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  • Dividend Growth Investing: It's Not The Number Of Shares, But The Invested Capital That Matters [View article]
    Pendragon, but the price you paid (per share) determines the yield you get.

    You know what? I think we're kinda talking about the same thing here. We are just looking in different perspectives.

    - number of shares you hold determines how much dividend income you receive
    - the amount of invested capital (and the price you paid per share) determines the yield you get. Investing the same amount of capital, the lower price you paid, the higher yield you get, and voila, the more the shares you get as well too

    We ARE talking about the same thing. Again, just different perspective. And I still think it matters to view investments in terms of how much capital is invested and not just how many shares one holds.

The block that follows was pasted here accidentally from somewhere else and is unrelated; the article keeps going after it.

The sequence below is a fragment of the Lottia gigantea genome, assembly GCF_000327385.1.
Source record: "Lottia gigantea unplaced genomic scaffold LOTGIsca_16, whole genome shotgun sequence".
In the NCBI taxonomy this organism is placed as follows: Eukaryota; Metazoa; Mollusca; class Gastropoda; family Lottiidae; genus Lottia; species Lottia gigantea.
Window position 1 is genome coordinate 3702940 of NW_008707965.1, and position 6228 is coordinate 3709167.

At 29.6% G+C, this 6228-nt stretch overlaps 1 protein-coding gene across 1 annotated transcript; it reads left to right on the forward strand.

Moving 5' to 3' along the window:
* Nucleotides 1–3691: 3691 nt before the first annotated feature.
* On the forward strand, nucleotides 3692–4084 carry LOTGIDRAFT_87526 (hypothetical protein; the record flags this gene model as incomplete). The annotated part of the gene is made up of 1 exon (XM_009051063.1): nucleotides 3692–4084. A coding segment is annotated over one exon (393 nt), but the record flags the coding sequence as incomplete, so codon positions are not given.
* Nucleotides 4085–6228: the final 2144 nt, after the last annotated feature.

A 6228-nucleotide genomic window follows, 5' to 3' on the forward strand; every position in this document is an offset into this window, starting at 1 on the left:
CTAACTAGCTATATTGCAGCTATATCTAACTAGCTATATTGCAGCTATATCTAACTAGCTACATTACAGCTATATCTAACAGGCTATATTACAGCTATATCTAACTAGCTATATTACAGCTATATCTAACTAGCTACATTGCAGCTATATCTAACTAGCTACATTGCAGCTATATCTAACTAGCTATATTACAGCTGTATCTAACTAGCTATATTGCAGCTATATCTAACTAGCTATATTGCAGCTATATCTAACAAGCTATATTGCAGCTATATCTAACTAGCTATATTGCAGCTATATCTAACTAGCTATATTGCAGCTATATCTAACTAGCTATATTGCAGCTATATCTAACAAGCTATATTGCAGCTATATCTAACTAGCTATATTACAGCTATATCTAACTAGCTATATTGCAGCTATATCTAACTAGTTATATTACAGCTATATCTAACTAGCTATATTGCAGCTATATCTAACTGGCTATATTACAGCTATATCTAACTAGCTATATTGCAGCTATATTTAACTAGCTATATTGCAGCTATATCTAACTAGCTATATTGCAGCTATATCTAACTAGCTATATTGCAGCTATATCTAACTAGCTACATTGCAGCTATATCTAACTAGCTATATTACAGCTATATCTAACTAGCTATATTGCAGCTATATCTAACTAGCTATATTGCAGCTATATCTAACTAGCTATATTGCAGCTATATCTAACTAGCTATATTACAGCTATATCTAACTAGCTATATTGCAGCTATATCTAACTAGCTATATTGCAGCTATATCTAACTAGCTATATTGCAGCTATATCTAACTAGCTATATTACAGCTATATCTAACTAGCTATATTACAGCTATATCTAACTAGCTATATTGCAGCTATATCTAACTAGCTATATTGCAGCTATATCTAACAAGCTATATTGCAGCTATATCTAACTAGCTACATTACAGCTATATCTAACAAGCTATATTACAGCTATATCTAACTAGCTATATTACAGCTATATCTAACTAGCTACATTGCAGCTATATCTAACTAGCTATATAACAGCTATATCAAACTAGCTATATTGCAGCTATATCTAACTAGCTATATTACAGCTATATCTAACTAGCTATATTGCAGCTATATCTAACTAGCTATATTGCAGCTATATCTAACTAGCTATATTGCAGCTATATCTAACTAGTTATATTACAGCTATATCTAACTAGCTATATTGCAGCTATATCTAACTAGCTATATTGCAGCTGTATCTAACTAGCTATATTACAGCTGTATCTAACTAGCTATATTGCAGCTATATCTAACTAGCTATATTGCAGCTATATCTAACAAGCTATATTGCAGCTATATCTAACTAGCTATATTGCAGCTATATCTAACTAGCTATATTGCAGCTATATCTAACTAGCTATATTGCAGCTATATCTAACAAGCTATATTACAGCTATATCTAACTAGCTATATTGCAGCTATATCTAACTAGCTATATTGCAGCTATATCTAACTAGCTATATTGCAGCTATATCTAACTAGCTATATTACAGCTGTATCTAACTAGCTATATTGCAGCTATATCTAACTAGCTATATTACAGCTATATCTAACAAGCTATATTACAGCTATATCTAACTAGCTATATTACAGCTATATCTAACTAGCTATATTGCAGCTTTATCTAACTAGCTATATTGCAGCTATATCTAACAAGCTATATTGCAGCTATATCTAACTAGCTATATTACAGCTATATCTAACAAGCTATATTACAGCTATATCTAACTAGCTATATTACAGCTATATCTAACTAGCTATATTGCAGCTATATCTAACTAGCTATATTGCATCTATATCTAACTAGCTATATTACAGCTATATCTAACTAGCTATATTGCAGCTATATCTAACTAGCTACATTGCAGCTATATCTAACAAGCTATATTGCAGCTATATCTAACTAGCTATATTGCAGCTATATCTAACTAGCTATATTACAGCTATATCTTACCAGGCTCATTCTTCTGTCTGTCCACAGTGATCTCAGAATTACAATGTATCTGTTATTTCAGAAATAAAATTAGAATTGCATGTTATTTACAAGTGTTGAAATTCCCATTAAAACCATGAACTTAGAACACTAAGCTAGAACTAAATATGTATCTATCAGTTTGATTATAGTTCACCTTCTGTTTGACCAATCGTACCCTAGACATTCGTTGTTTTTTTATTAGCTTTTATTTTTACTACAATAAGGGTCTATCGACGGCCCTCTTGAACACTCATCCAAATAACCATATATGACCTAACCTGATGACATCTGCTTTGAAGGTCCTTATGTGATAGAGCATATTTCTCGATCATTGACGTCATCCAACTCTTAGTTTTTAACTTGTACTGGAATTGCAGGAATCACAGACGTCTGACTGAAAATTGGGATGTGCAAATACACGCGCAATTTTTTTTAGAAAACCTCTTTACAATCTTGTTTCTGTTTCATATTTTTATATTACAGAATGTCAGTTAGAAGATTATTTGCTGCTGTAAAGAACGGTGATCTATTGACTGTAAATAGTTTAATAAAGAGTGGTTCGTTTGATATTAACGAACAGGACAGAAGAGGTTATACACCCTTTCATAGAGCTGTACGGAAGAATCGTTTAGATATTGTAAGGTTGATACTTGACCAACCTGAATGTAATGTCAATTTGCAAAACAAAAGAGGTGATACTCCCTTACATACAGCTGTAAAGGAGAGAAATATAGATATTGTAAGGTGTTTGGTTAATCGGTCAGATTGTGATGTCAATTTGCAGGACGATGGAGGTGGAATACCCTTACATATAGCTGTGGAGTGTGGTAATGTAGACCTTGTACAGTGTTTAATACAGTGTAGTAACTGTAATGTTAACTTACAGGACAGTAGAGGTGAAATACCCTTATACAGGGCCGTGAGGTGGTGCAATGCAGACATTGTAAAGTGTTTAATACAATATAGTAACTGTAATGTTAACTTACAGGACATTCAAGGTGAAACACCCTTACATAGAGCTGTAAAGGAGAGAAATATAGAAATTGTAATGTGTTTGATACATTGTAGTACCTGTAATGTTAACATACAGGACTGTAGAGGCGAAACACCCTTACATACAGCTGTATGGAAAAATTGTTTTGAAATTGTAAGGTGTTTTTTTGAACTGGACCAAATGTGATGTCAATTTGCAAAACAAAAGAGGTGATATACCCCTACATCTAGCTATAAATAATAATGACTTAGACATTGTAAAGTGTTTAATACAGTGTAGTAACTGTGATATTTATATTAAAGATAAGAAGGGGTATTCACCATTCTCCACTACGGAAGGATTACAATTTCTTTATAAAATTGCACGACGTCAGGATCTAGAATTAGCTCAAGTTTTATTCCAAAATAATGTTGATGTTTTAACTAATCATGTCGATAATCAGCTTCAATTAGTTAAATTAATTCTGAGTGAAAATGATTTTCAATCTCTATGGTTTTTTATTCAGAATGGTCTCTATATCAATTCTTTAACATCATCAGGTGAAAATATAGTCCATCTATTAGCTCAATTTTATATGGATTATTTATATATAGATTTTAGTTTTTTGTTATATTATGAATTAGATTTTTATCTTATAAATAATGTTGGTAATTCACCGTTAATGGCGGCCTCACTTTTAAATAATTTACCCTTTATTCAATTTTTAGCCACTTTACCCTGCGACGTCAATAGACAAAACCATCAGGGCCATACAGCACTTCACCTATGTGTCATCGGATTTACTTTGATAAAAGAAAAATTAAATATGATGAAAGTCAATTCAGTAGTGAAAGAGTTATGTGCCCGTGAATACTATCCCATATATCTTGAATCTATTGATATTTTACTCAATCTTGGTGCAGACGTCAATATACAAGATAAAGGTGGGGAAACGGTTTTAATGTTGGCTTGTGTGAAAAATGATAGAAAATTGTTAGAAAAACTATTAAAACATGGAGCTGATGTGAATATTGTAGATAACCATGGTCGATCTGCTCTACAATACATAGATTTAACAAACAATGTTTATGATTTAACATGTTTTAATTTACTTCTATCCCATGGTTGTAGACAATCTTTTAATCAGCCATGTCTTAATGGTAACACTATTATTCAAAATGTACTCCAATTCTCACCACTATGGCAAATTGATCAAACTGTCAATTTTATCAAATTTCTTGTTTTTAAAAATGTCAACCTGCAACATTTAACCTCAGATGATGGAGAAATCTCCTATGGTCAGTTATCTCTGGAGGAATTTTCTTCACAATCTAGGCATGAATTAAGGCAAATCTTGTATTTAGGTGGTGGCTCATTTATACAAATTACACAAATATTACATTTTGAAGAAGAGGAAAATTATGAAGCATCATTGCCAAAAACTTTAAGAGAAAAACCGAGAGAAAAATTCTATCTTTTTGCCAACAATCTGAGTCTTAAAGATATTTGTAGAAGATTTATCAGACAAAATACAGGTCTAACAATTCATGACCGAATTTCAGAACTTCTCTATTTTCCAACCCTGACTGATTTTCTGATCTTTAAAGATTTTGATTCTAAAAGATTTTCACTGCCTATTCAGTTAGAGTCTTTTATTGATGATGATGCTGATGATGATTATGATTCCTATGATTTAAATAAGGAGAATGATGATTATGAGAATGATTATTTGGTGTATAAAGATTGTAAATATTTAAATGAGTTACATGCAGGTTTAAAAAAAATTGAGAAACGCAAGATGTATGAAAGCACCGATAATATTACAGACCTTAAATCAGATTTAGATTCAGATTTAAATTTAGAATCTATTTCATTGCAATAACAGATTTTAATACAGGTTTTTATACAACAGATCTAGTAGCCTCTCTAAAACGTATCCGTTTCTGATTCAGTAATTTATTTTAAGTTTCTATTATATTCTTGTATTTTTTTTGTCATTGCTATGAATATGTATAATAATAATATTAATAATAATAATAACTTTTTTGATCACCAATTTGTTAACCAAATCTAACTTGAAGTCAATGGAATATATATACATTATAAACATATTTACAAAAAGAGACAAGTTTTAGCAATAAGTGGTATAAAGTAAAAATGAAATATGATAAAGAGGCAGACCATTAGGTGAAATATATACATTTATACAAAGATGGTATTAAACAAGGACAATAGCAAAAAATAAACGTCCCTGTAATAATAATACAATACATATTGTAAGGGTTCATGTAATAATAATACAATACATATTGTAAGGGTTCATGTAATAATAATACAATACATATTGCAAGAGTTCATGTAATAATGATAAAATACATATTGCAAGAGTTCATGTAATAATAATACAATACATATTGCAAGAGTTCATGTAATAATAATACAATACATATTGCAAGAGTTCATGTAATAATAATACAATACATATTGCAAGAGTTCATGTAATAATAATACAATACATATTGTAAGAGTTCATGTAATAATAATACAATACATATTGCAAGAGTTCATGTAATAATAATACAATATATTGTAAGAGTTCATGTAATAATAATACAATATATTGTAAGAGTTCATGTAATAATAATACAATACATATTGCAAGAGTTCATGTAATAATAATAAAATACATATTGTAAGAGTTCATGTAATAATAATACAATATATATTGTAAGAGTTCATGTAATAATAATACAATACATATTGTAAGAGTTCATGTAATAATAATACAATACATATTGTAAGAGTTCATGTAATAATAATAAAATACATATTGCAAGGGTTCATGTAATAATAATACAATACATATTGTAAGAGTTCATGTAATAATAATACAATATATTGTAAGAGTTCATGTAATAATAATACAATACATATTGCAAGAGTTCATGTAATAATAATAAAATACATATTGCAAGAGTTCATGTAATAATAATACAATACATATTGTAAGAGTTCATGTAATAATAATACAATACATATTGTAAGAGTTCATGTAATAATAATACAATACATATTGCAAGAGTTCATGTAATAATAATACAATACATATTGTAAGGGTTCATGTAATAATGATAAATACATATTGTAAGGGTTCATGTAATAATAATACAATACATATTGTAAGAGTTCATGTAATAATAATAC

Aug 26, 2014. 01:54 AM | Likes Like |Link to Comment
  • Dividend Growth Investing: It's Not The Number Of Shares, But The Invested Capital That Matters [View article]
    SDS, I almost want to say that no matter what the more you invest, the more income you get. :p That is always true because...
    e.g. Invest $1000 in a 3% yield company. You get $30 income.
    Invest $10000 in the same company. You get $300 income.

    But...as I mentioned in previous comments. I really wanted to say that it could be misleading if an investor focused on the number of shares they obtain and not thinking about the price/valuation they paid.
    Aug 26, 2014. 01:49 AM | Likes Like |Link to Comment